Karen Dabrowska

SUDAN VISIT 4th - 16th December, 2017

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Monday, 4th December

I arrived in Khartuom transferred to the Khartoum Palace hotel, in the heart of Sudan’s legendary capital city. It felt like stepping back into history and being back in the 1950s. Met Ibrahim the son of my bosses sister and gave him a suitcase of clothes lovingly packed by his mother. Lunch at the hotel took a long time to arrive. My first introduction to Sudanese time.

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Tuesday, 5th December

Early morning departure in an air-conditioned vehicle north from Khartoum along the bin Laden Highway to the ancient centre of Naga'a, which houses the Meroitic Temple of Amun, ‎the Roman Chapel, and the Lion Temple. We then proceeded to Musawarat ‎as-Sufra, an extensive temple complex where we saw rare depictions of elephants from thousands of years ago. ‎After a traditional Sudanese lunch enjoyed together with our guides at a nearby oasis, we continue on to the small town of Shendi and eventually to ‎Meroe to visit the largest pyramid cemetery in the Nile Valley, the Meroe Pyramids. We slept in the newly built hotel. Excellent accommodation apart from the fact that the lights went out at midnight and it was pitch black.

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Wednesday, 6th December

We watched the desert sun rise over the windswept dunes to the east. The sun bathed the pyramids in the early morning light, which was perfect for taking photos and videos of these magnificent structures. There were no other tourists in the area. An enthusiastic camel owner was eager for us to ride his camel – for a fee of course. During the afternoon, we drove to El Damer, crossing the Nile to Umm Tuyur on the west bank, and moving into the Bayouda Desert, where we visited a cemetery ‎containing the pyramids of the 26th Dynasty, including that of Pharaoh ‎Taharqa. We then crossed the Nile once again to visit the necropolis of el-Kurru and raced the sun to Jebel Barkal, where we were able to catch the beautiful sunset from atop this ancient, sacred mountain. We stay overnight in the northern city of Karima in a hotel complex which was probably built by the British.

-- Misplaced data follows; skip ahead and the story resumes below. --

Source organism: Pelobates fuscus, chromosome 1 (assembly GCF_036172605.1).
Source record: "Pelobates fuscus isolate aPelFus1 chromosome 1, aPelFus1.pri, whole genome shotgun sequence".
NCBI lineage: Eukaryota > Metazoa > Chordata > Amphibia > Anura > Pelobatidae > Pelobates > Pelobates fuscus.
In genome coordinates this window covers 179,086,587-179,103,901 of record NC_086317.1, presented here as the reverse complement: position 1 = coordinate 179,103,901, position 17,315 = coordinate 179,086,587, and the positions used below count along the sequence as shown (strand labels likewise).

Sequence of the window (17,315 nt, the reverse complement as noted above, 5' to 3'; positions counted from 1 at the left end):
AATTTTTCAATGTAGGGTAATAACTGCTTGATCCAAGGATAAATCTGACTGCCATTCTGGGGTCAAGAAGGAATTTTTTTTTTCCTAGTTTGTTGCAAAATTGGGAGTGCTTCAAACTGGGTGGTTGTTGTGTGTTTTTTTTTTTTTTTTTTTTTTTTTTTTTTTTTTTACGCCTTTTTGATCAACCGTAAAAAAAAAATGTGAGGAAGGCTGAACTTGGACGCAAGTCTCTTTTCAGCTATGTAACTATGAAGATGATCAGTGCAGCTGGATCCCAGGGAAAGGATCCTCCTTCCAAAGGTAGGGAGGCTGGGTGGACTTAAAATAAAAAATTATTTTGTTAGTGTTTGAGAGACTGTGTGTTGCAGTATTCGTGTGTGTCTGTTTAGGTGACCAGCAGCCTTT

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Thursday, 7th December

Short morning drive to Jebel Barkal, where we visited the Great Temple of Amun of Napata, which dates back to the 12th century B.C. The ‎temple was the most important religious centre of the Kingdom of Kush and we saw the ancient stele and sculptures still standing today. We stopped at various points along the way for lunch and snacks, experienced a “truck stop” coffee and tea with locals. Dinner was at the Syrian restaurant near the hotel. Sudan is the only country to which Syrians can travel without a visa. Many are engaged in the catering trade and in the professions.

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Friday, 8th December